Dealing with this has been completely and utterly heartbreaking and beyond stressful. I don't know how much of this Sergii knows. But I do know that he trusts us. He knows we will never ever give up. I have drilled that into his sweet and precious heart again and again. He knows we will do whatever it takes to get him here.
Our adoption paperwork that sits in Kiev expires in January. We will most likely have to redo our paperwork to adopt Sergii, when the time comes. The paperwork is grueling to say the least. It is stressful, and not to mention expensive. Fingerprints have to be redone, child abuse clearances, criminal records, doctor visits, blood work, etc. All of that adds up.
Our social worker happened to approve us for two children. We love our social worker and he obviously has a sense of knowing things we don't. He's a Christian man and I know he clearly was led to do this--because we did not ask to be approved for two.
Do you know where I'm going with this?
In June, Sammy and I spent over a week in Ukraine, and most of those days were visiting orphans in the same camp that Sergii was in. We spent a lot of hours with these children. Precious children! They broke our hearts. We fell in love with so many. We entertained the idea of even more children, but we were there for Sergii. There were so many other pre-teens and teens that chose to hang out with us. These beautiful over-sized babies need and want momma's and daddy's just as much as the wee little ones do. They would literally sit in your lap if they could. Many of them waited near the gates for us to come just to be with us. I thought about my kids at home and how they are so comfortable and safe, and don't even realize it. They are that way because of the love and boundaries they receive from their 'constant.' These children lack that 'constant' in their lives. The only constant they know is uncertainty. They don't have that unconditional love and approval. They don't have boundaries set before them lovingly. They don't have hugs and kisses and affirmation when they fall or fail at something. Ahhh… but I digress.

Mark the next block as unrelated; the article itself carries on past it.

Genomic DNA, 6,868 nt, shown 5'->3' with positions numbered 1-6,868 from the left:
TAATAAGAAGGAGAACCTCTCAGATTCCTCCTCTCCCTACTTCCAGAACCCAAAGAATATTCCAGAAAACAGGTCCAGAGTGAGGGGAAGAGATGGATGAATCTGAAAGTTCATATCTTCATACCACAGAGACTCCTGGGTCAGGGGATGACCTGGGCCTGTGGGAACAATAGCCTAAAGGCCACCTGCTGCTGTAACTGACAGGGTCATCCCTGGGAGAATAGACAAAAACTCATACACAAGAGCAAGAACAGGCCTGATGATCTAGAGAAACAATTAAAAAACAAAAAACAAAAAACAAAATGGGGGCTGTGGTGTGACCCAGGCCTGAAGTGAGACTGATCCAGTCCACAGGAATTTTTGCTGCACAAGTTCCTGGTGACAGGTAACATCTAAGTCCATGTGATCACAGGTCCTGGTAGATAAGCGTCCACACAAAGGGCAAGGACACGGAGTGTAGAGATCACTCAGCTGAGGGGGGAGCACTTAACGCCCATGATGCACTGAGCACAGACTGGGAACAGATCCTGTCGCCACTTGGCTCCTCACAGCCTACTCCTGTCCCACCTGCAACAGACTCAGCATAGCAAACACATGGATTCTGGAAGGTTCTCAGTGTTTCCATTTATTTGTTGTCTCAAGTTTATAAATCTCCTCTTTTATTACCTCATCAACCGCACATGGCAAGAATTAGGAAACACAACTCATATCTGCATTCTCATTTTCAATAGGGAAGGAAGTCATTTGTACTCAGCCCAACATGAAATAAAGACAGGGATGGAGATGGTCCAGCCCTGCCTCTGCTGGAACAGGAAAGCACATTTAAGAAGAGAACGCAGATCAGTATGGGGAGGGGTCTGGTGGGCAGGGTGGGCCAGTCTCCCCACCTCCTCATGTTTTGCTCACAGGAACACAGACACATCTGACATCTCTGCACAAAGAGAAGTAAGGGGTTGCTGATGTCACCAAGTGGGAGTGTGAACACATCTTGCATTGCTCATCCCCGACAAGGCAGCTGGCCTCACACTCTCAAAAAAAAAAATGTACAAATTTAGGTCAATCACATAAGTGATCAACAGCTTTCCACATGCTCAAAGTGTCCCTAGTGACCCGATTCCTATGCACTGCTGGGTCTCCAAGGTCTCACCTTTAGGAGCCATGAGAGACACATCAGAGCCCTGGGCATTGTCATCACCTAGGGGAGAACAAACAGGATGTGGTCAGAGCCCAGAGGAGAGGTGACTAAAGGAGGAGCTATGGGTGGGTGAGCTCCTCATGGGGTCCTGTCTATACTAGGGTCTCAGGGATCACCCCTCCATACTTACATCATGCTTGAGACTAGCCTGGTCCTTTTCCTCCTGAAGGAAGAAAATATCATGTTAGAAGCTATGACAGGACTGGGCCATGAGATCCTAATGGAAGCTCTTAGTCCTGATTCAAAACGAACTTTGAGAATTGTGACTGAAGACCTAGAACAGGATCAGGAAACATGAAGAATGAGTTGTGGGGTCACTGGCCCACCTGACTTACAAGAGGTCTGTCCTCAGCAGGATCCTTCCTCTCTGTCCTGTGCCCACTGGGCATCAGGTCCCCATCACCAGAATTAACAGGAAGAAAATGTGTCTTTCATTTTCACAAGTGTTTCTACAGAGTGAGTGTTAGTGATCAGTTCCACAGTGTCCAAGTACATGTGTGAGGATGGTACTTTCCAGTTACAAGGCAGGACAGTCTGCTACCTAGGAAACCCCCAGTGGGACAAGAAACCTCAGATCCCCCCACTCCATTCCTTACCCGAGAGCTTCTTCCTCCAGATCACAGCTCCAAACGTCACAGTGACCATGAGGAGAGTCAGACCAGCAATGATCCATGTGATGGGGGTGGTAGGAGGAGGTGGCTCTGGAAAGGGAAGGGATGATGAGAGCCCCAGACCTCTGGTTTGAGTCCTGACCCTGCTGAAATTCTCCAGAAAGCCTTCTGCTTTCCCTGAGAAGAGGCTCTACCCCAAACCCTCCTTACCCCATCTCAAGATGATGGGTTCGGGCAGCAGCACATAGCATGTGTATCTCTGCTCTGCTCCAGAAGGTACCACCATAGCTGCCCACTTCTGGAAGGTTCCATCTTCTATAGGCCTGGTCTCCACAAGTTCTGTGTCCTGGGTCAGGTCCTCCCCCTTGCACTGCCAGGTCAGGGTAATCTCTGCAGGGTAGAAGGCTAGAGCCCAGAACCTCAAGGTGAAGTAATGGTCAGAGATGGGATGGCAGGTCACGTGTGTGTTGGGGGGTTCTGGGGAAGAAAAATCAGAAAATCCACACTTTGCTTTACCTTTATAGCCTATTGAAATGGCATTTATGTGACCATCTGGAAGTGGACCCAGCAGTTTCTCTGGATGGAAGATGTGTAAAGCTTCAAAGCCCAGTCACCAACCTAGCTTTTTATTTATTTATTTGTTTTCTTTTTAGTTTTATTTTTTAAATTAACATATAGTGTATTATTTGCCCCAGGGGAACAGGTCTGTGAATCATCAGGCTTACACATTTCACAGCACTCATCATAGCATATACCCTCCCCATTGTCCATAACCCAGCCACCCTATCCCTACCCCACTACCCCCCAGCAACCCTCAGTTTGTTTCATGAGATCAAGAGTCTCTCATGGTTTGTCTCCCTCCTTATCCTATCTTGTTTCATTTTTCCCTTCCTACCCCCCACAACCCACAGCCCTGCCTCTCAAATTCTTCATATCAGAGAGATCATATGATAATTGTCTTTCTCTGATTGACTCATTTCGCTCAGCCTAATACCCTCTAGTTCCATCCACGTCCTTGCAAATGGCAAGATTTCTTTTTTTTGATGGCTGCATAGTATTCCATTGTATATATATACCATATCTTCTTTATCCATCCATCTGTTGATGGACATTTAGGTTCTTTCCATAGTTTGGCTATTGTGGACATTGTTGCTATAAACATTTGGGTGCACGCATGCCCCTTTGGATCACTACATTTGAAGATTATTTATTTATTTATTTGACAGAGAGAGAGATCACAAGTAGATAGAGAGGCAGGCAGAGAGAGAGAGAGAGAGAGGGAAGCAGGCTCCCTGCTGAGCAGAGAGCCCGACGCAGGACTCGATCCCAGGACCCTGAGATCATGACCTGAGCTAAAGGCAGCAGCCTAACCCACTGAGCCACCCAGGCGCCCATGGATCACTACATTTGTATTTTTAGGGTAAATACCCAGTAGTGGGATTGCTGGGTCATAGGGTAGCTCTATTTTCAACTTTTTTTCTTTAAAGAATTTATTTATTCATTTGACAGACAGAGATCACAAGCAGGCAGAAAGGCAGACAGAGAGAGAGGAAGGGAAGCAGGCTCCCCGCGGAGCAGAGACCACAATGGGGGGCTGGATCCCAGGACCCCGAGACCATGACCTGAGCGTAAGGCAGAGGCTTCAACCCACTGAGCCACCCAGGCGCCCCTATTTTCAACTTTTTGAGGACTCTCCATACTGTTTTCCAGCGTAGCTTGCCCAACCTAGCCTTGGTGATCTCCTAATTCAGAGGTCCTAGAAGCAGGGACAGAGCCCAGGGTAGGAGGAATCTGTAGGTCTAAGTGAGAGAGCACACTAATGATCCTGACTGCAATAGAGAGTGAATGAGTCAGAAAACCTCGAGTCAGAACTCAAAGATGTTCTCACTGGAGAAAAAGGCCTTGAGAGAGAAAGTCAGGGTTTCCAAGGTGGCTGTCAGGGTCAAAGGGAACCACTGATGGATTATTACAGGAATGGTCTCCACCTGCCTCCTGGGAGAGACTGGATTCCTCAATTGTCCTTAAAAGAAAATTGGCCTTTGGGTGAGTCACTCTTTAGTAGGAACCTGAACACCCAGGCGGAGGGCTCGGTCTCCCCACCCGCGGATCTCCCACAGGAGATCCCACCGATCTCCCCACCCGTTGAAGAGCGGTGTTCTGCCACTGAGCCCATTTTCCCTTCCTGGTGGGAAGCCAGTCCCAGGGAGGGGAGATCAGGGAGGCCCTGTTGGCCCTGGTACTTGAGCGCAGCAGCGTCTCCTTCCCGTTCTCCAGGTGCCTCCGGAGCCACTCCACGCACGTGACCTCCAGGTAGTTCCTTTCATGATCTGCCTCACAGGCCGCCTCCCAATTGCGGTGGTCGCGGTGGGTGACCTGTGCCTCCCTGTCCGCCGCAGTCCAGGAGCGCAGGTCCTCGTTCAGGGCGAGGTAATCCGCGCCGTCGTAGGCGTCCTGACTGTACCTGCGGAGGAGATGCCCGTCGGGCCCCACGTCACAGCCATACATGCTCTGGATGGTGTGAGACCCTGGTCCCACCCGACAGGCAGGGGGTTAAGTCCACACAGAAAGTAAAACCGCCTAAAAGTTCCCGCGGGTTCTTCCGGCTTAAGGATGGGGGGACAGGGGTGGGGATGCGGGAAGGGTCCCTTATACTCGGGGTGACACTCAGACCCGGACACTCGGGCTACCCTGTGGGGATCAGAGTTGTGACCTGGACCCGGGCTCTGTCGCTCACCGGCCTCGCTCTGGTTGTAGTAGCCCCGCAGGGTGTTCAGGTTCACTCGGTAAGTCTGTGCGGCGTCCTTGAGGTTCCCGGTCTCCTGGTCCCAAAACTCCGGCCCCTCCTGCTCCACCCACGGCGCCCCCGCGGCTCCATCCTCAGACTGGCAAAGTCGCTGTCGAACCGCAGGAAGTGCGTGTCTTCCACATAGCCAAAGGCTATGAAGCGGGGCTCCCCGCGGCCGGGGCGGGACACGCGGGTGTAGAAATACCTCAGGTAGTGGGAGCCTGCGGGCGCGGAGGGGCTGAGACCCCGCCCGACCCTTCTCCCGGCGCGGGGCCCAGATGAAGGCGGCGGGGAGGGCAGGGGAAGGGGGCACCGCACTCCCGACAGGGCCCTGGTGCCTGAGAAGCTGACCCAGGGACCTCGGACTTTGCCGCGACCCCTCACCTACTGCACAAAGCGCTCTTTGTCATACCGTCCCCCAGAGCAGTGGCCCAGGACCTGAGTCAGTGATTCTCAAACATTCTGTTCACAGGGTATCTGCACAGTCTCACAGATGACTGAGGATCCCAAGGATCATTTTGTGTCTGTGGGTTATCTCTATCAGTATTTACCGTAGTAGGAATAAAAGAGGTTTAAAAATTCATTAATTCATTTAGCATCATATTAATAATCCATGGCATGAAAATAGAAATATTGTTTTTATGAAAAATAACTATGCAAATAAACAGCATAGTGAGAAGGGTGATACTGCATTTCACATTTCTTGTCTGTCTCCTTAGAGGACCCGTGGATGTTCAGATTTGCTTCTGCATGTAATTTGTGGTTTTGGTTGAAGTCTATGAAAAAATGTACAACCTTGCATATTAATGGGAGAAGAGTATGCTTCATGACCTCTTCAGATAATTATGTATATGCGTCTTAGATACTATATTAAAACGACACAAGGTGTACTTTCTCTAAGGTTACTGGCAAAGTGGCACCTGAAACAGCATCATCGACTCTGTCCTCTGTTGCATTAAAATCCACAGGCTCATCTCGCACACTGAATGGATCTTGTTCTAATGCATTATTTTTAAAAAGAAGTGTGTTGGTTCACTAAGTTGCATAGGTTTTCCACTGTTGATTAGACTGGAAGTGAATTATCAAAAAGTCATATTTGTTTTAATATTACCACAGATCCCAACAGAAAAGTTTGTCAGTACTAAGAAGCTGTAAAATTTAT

This is very hard for me to acknowledge and accept, but we have to face the possibility that we may never be able to bring Sergii home, though we will never stop trying. Because we were approved for two children, Sammy and I have decided to head back to Ukraine, to a safe region, and bring home a child before our paperwork expires. And when adoptions open back up for the Lugansk kids, we will be the first ones in Ukraine to bring our son, Sergii, home. And then we will have two beautiful Ukrainian children to call ours.
It is hard for us, after seeing so many children who need families, to not take in one more. Our paperwork to adopt is finished and is sitting in Kiev right now. I don't want to pass up this opportunity and let all that work go to waste when there are children who need homes.
So we are asking you to join us in prayer for direction regarding a few available children right now.